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Am Fam Physician. 1999;60(8):2374

Leukotriene receptor antagonists exert complementary effects to corticosteroids in modifying the inflammatory response in asthma. Löfdahl and colleagues investigated whether use of the leukotriene receptor antagonist montelukast allows a reduction in the dosage of inhaled corticosteroids in patients with asthma.

The double-blind, placebo-controlled study included 226 clinically stable patients who were seen at 23 academic medical centers or large group practices in the United States, Canada and Europe. Patients in the study required a twice-daily dose of inhaled corticosteroids. Following a placebo run-in period to establish the minimum dosage of inhaled corticosteroid necessary to maintain symptom stability, patients were randomly assigned to receive 10 mg of montelukast or placebo at bedtime. Treatment lasted 12 weeks. At each two-week visit, the dosage of the inhaled corticosteroid was adjusted on the basis of a composite score derived from the degree of symptoms, the need for beta-agonist therapy and the forced expiratory volume in one second (FEV1).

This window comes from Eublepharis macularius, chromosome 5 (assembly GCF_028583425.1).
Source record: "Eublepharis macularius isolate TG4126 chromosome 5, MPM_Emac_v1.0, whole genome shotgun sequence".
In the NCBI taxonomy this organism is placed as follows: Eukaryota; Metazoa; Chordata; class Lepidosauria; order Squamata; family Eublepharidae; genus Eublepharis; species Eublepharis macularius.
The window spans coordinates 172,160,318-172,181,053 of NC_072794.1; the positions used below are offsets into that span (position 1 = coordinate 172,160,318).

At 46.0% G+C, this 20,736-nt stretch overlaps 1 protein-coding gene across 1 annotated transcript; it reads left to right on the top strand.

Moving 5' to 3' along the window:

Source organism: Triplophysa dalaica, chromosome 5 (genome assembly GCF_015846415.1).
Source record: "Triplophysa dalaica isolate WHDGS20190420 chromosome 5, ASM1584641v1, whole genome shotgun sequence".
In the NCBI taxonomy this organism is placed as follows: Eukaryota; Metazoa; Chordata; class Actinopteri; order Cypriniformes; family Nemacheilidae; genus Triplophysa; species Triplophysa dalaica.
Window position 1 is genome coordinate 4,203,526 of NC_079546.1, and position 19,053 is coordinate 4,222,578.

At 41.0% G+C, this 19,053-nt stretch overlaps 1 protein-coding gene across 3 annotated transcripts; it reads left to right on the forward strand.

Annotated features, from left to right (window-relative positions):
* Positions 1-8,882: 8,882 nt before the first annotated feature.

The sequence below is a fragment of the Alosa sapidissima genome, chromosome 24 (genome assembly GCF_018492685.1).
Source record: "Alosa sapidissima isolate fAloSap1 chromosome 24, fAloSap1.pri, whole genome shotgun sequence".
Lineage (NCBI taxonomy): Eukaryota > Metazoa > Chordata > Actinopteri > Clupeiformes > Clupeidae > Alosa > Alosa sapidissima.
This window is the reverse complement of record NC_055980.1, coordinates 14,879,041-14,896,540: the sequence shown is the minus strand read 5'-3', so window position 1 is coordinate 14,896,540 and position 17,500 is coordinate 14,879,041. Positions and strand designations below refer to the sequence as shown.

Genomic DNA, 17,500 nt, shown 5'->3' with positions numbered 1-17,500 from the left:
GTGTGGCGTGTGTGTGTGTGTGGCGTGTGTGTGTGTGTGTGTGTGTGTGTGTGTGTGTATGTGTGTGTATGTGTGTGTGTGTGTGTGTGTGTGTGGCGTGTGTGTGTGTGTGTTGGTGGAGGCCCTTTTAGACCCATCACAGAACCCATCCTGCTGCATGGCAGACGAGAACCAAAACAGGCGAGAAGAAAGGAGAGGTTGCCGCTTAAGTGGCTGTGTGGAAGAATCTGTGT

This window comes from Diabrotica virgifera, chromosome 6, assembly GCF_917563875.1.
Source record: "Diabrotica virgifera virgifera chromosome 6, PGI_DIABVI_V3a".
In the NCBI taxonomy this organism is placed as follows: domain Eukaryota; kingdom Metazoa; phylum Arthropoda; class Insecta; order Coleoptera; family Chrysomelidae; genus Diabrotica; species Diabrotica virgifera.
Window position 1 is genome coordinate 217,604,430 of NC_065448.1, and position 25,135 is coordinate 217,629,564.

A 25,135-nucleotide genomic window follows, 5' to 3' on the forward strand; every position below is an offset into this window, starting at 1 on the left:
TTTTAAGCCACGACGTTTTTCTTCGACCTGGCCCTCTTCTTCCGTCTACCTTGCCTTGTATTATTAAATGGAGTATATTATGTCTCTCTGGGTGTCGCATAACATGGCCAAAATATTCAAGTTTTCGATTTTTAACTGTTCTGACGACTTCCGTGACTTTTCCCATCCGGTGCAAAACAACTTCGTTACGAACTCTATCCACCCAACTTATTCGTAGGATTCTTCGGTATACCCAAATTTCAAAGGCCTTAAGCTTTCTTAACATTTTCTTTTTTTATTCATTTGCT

Each group contained 113 patients, but one patient in the montelukast group could not be included in the analysis. The two groups were comparable. During the run-in period, the mean dosage of inhaled corticosteroid for the entire study group was reduced 37 percent. By the end of the study, the inhaled corticosteroid dosage in the montelukast group had declined a mean of 47 percent, compared with a mean decline of 30 percent in the placebo group. In the montelukast group, 70 (62 percent) of the 112 patients were able to reduce the inhaled corticosteroid dosage by 50 percent or more, and 45 (40 percent) of the patients were able to completely taper off inhaled steroids. In the placebo group, the inhaled corticosteroid dosage was reduced by at least 50 percent in 57 (50 percent) of the 113 patients. Thirty-three (29 percent) of the placebo group had completely tapered off the inhaled corticosteroid by the end of the study. No reduction in the use of inhaled corticosteroids occurred in 31 (28 percent) of the montelukast group and in 41 (36 percent) of the placebo group. No differences occurred between the two groups in the frequency of adverse effects.

The authors conclude that montelukast allows a significant reduction in the dose of inhaled corticosteroids in patients with asthma. In addition, they note that the run-in period demonstrated that patients commonly take higher than required dosages of inhaled corticosteroids.

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